Comics / Comic Reviews / DC Comics

Greek Street #2


By Andy Frisk
September 1, 2009 - 19:53

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Eddie, our tale's "hero," seeks medical help for his attempt at self-castration, and then gets recruited into The Furey’s crime family. Lord Menon’s infidelities are discovered by his wife, while his insane and precognizant daughter, Sandy nearly commits suicide. Meanwhile, Investigator Dedalus and his partner investigate an explosion at a morgue where the corpse of a recently deceased pregnant young woman is stolen by three strange and haunting women during said explosion in the examining room. Soon thereafter, a horrifying creature begins to stalk the streets of Soho and  Greek Street in particular…

The modern retelling and reconfiguring of the eternal stories of ancient Greek mythology and tragedy continues in DC Comics’ Vertigo series Greek Street #2. Peter Milligan, whose resume includes Vertigo classics such as Shade The Changing Man, The Extremist, and a run on Hellblazer, among stints on mainstream titles like Batman, Animal Man, and X-Force, continues to bring us his story comprised of a mix of the Greek tragedies, myth, and modern crime drama, with a hint of the supernatural. Milligan continues to use characters that are loosely based upon classic Greek ones. For example, the young man named Eddie who sought medical help for his attempt at self-castration? Think Oedipus Rex, and of the issues he had with his mother, i.e. accidentally marrying her, etc. etc. and you get the idea why Eddie took such desperate action.

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Here though is where Milligan’s story deviates from the original Greek myths and tragedies that inspire Greek Street. Eddie (obviously short for Oedipus) knows who his mother was, and had a pretty good idea, if not complete knowledge, of what he was doing. The story is familiar, yet strange. Eddie’s story is inspired by Oedipus Rex, but is not identical. This is intentional. As Milligan stated to Newsarama, “ Greek Street is a very strange beast…A way of using those fantastically rich stories from Greek Tragedy to take a look at our world and to explore some of the things I think about this world.” What we end up with is a compelling crime story, set in modern times, inspired by the tragedies and myths of the past, but filtered though Milligan’s creative process and mind.

Take Investigator/Detective Dedalus for instance. Dedalus is the name of the mythical craftsman who constructed the Labyrinth on Crete, where the Minotaur was imprisoned. Investigator Dedalus hasn’t yet proven to be mythically cunning, but he is actively engaged in unraveling a crime mystery, and negotiating his way through a maze of clues. It is this slight of meaning, or hint of meaning behind the characters’ names that give clue to possible motivations and, more importantly, themes in his work. One doesn’t have to be an expert on classical Greece to enjoy, understand, and glean meaning from Greek Street, though. That’s the beauty of Milligan’s storytelling. A little digging into the myths of Dedalus, Cassandra (Sandy) and the tragedy of Oedipus will open up the tale in ways yet unconsidered, but isn’t necessary to enjoy the work.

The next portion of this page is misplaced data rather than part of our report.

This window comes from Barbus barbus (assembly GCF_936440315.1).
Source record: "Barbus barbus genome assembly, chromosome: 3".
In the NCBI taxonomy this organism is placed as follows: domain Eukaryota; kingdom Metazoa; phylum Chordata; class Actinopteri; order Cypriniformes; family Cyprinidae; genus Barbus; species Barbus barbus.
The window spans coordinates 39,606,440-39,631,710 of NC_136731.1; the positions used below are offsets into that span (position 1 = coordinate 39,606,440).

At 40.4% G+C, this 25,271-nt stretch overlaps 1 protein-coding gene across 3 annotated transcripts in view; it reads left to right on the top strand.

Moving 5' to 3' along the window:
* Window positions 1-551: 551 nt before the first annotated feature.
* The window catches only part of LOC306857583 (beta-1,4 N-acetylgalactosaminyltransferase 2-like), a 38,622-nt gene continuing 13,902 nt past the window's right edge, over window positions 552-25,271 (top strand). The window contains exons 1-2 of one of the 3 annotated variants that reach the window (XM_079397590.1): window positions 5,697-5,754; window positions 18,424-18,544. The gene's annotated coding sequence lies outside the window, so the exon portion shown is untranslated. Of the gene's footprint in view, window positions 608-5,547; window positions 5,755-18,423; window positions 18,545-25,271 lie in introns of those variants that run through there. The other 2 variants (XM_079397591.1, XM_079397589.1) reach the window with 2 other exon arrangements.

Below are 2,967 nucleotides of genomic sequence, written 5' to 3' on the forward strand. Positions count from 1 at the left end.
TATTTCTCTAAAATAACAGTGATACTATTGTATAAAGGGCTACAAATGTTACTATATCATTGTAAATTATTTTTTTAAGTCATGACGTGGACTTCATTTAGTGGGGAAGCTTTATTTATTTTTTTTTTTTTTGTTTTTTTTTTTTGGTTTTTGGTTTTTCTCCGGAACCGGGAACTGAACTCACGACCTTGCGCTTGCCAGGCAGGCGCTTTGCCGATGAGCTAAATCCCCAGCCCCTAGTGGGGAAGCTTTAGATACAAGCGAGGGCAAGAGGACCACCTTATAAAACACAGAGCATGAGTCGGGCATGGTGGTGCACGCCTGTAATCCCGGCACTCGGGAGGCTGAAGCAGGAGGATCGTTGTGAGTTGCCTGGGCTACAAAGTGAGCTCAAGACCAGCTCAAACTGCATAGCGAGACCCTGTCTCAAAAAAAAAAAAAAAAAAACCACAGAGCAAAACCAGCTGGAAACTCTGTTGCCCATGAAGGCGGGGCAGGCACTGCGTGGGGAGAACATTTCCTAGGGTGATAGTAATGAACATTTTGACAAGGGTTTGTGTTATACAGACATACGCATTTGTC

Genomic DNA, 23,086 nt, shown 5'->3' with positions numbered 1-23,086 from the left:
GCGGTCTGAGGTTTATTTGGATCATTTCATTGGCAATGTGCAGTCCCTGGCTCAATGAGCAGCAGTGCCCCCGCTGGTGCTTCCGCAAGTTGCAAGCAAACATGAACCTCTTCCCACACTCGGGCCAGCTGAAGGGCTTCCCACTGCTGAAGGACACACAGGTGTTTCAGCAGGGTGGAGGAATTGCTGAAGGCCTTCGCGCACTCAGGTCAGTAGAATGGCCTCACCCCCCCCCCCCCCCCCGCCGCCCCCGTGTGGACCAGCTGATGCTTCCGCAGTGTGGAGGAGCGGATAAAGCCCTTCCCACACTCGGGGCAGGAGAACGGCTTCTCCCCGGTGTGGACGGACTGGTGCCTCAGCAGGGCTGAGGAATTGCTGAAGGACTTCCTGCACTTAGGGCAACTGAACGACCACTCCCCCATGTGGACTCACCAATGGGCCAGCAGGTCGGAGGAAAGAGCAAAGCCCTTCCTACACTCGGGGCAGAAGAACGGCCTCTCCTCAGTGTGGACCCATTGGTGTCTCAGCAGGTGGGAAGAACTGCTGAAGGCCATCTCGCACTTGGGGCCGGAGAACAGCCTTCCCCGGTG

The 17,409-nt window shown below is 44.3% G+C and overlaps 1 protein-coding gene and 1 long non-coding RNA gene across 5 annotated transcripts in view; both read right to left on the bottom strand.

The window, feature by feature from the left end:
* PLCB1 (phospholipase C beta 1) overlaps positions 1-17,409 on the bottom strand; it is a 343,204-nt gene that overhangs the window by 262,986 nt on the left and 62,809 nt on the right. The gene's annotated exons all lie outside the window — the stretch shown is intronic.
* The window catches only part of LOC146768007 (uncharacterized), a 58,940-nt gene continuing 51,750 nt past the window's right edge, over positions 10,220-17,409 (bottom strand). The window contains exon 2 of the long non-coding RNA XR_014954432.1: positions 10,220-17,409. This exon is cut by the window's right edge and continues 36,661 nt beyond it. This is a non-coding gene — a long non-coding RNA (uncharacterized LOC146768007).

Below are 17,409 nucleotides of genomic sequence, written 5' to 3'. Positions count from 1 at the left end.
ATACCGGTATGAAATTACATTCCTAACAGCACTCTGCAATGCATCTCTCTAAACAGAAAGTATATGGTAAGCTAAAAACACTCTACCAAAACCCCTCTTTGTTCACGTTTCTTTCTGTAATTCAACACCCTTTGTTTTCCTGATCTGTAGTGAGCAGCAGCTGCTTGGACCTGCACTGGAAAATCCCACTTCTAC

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Kako's cover art for issue #3.


Davide Gianfelice’s art compliments Milligan’s storytelling well. It’s slightly disproportionate, and its display of downright horrific facial expressions on many of the characters faces, at times of extreme duress or agitation, match well the equally horrific countenance of the risen corpse stalking the streets of Soho. The similarity of the horrific looks on the real and fantastical creatures (live men and women and risen monsters) reinforces and illustrates, literally, Milligan’s assertion that something long dead, the protagonists of the ancient stories and their haunting themes, are very similar to the denizens of today’s world, and their stories and themes. The dead and living have much in common, as the lives, struggles, and tragedies of ancient men and women have much in common with the lives, struggles, and tragedies of modern men and women. Truly, the old stories aren’t done with us yet, and on occasion, rise again to terrify, and hopefully scare straight, those of us in need of a little scaring.

Very simply stated, Greek Street is another great title launched recently by DC Comics’ Vertigo line. There are so many intelligent and worthwhile titles being published by Vertigo right now that none of them should be missed. Greek Street is no exception.

Rating: 10 /10


Last Updated: July 2, 2020 - 16:53

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